Why The Kitchen Table Is Mine And Only Mine
You are only 8 years old, so you don’t yet have the life experience to understand the impact of your words—oh, those scathing, mocking words you uttered to me the other day after I threatened bodily harm if you continued to scrape your fork across the tender, swirling grain of my beloved kitchen table:
“How come you always call it ‘your’ kitchen table? Daddy bought it. He buys everything, because he’s the one that works.”
It would seem to you that Daddy buys most things around here, wouldn’t it? After all, he is the breadwinner, the bacon-bringer, the hero. I’m just a work-from-home mom, making only enough to pay for the occasional weekend getaway, your guitar lessons, and a weekly outing to Buffalo Wild Wings. I’m also the cook and the maid and the taxi driver and all those other jobs I would supposedly get paid $200,000 for if I were to be compensated for all the hats I wear. But yes, technically your father is the primary breadwinner. So I can see why you would think Daddy buys “everything.”
My dear son, we will one day have a discussion about how, in the eyes of the law, 50 cents of every dollar your father earns is mine and how the work I contribute to this household has immense value. We will have those discussions.
But not today. Today, I just need to tell you:
The kitchen table is mine—not Daddy’s or yours or even the family’s. Mine.
It’s mine because, when I discovered that scrumptious piece of hunky wooden artwork on Craigslist, I fell in love with it. Sure, it might be just a table, but it’s a beautiful table, one of the most beautiful things I’ve ever owned, and it makes me feel good to have this beautiful thing in my space. I cherish it. I want to take care of it.
It’s mine because I got a fantastic deal on it. I searched for months on Craigslist before finding the exact replica (even better!) of the one that was a thousand dollars more in the World Market catalog.
It’s mine because I made the arrangements to borrow your uncle’s truck to go to pick it up and refilled his gas tank for him when I was done.
It’s mine because I used my own muscles to help load all who-knows-how-many-hundred pounds of it into the back of your uncle’s truck and used those same muscles to unload it and scoot it inch by inch down the hallway and into our kitchen.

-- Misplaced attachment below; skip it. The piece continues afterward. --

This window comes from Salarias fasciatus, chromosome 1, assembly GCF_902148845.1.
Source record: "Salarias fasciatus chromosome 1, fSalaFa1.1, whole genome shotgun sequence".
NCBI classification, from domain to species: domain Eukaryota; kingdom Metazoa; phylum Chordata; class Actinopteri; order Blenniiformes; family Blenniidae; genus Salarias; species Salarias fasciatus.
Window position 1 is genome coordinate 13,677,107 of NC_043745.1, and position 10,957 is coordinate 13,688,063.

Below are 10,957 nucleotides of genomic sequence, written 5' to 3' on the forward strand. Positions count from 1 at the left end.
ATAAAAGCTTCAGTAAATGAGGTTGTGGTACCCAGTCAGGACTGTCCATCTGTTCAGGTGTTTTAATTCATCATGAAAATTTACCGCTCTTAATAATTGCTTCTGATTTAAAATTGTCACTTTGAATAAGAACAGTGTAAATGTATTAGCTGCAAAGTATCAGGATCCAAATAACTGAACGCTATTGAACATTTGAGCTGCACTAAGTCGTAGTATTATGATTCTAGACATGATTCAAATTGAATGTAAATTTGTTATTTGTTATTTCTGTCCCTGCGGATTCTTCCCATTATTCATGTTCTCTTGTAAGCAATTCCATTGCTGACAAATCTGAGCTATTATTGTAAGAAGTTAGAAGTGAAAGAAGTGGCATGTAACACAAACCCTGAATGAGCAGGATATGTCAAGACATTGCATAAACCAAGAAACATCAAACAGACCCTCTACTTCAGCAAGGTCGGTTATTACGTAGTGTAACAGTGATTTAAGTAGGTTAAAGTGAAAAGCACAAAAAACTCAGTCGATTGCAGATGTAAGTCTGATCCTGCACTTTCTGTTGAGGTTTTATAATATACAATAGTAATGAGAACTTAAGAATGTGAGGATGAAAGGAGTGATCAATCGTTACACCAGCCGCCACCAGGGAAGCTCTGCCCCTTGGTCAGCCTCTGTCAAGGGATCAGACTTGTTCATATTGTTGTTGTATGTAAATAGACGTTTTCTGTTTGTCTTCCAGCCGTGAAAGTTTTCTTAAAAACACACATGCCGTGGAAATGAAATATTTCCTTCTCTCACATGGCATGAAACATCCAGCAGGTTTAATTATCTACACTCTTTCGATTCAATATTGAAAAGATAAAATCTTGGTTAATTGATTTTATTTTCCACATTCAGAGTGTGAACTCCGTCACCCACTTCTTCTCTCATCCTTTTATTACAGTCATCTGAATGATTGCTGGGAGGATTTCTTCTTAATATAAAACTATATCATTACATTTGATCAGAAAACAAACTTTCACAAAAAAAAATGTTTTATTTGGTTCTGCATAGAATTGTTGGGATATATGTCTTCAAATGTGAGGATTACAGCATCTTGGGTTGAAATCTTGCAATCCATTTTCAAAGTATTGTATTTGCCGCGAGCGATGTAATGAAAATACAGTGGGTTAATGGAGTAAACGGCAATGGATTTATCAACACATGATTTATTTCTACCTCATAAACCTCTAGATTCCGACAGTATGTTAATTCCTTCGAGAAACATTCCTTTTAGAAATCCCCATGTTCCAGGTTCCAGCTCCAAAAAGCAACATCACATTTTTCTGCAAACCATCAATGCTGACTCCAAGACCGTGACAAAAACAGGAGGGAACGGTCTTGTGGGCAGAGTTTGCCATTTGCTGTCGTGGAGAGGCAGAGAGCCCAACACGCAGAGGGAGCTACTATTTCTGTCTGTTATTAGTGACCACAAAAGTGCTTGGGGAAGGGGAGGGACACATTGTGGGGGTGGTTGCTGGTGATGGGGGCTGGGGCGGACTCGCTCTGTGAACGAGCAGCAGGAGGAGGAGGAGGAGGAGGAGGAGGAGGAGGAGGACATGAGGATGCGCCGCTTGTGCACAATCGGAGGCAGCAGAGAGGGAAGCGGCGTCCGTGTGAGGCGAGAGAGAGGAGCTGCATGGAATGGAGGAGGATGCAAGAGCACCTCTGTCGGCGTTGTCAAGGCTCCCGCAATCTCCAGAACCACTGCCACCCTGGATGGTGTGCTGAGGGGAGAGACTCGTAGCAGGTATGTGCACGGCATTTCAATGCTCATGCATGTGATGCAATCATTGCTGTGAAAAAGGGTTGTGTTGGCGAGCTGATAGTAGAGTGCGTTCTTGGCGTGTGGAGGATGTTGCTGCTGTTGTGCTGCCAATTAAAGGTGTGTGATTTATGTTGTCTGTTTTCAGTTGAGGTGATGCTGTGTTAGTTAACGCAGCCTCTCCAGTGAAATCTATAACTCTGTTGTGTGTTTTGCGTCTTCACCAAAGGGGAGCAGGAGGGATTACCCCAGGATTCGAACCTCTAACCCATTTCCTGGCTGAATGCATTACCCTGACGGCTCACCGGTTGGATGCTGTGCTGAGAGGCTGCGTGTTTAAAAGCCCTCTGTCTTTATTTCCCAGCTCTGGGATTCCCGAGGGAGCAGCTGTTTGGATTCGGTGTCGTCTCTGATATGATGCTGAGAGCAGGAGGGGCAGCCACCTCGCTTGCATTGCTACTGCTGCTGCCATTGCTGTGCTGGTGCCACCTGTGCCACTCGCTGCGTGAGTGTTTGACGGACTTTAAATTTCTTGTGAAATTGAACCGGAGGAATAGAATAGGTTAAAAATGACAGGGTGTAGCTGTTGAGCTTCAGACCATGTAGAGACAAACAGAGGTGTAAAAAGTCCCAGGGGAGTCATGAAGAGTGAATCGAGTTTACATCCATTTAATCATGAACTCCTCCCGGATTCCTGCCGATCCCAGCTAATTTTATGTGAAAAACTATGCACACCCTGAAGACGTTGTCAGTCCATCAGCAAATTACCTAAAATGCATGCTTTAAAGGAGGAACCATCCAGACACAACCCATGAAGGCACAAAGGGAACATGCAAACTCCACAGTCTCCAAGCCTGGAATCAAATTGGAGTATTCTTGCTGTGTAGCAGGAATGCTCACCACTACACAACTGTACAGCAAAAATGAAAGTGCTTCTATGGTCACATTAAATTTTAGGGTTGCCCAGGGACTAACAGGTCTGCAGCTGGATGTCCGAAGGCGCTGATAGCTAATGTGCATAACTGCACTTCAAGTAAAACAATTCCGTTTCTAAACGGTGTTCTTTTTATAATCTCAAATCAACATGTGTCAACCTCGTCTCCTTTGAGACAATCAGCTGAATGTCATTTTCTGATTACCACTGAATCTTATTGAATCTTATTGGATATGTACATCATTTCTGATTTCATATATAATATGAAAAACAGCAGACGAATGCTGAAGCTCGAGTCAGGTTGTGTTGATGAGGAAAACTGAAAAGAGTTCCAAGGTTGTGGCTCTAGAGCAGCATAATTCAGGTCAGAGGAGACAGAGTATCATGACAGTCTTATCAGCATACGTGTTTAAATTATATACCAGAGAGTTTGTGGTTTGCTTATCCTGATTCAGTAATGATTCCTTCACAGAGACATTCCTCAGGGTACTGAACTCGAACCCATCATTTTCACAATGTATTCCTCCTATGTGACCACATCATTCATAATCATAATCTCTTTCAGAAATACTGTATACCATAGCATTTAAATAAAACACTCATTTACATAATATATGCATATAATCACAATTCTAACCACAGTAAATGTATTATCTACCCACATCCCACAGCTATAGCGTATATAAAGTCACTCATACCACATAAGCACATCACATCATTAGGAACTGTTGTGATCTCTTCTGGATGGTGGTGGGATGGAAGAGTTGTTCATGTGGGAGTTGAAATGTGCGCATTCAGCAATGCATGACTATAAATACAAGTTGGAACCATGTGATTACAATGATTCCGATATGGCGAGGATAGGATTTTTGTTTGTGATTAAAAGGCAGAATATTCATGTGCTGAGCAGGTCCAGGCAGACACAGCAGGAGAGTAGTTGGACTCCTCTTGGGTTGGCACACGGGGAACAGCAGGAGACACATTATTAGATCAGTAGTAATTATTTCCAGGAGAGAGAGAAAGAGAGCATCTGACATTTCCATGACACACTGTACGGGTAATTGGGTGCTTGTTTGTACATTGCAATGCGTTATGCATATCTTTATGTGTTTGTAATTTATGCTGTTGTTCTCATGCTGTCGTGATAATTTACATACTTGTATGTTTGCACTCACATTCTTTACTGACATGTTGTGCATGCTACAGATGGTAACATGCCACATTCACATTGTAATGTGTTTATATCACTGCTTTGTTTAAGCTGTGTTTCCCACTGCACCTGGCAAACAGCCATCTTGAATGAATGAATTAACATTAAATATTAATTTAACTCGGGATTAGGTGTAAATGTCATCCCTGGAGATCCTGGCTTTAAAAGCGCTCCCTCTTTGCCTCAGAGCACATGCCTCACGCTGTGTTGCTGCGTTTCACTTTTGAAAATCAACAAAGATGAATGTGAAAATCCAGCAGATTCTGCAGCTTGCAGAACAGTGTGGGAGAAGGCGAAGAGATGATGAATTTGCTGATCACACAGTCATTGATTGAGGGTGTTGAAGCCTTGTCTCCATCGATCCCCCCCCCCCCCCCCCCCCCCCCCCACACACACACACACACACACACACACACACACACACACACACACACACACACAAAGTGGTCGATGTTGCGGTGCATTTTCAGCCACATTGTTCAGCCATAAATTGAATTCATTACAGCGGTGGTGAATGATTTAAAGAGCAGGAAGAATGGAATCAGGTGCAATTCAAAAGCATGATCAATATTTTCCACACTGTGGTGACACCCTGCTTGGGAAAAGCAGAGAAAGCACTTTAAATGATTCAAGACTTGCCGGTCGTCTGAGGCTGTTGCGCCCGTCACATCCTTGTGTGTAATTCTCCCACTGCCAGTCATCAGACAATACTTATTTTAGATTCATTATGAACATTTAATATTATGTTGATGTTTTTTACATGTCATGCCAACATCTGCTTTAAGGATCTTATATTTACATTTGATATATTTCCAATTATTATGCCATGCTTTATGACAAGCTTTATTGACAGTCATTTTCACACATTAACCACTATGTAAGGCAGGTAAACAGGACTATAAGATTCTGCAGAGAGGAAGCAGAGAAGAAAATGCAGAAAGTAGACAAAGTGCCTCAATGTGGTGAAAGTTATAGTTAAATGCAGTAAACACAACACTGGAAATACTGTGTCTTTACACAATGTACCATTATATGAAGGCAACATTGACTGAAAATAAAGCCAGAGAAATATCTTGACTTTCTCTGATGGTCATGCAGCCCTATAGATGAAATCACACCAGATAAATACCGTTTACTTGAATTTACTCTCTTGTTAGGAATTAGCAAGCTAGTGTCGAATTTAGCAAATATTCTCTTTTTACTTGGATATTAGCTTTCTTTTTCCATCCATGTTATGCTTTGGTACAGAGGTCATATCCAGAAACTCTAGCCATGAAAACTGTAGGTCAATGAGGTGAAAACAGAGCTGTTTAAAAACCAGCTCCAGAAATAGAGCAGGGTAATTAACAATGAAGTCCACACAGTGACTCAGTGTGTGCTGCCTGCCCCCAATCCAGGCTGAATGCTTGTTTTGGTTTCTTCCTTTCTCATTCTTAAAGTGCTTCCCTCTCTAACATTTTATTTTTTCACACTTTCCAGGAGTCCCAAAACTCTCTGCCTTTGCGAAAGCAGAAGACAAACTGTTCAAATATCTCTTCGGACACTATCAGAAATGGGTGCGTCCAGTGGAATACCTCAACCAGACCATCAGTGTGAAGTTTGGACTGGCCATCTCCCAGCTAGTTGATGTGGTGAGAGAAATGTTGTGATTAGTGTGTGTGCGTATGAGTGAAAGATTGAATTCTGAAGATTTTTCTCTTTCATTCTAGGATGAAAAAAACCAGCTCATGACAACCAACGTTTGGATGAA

It’s mine because I’m the one who spreads the plastic cloth over it so that you and your sister can smear play-dough, paint, and whatever those weird little colored balls filled with water are called all over the place without staining it.
It’s mine because I’m the one who prepares the food that we put on it.
It’s mine because I picked the quirky red chairs and gleaming white contemporary light fixture to go with it.
It’s mine because I’m the one who cleans it when you dirty little darlings forget to use the plastic thingy under your artwork and draw all over it with markers (washable, thank goodness I was smart enough to buy washable).
It’s mine because I sweep and mop under it.
But most importantly, Son, the table is mine because I deserve to have one thing in this house that is mine and only mine, and for it not to get destroyed by someone who was absentmindedly dragging a fork across its surface. It’s mine, because to me, it’s more than just a table. To me, the table, in all its sturdy usefulness, its simple beauty, its inevitable surrender to age and wear no matter how careful we are with it, is a metaphor for motherhood. Dear son, the fact that the funds to buy the table were very likely withdrawn from the pile of money your father earned only makes all the foregoing that much more true.
This one pretty thing gets to be mine. Okay?
And, if you’re still not sure, dear child, whether or not the kitchen table is mine, I have one final, indisputable reason:
Because I said so.
This post originally appeared on abandoningpretense.com.
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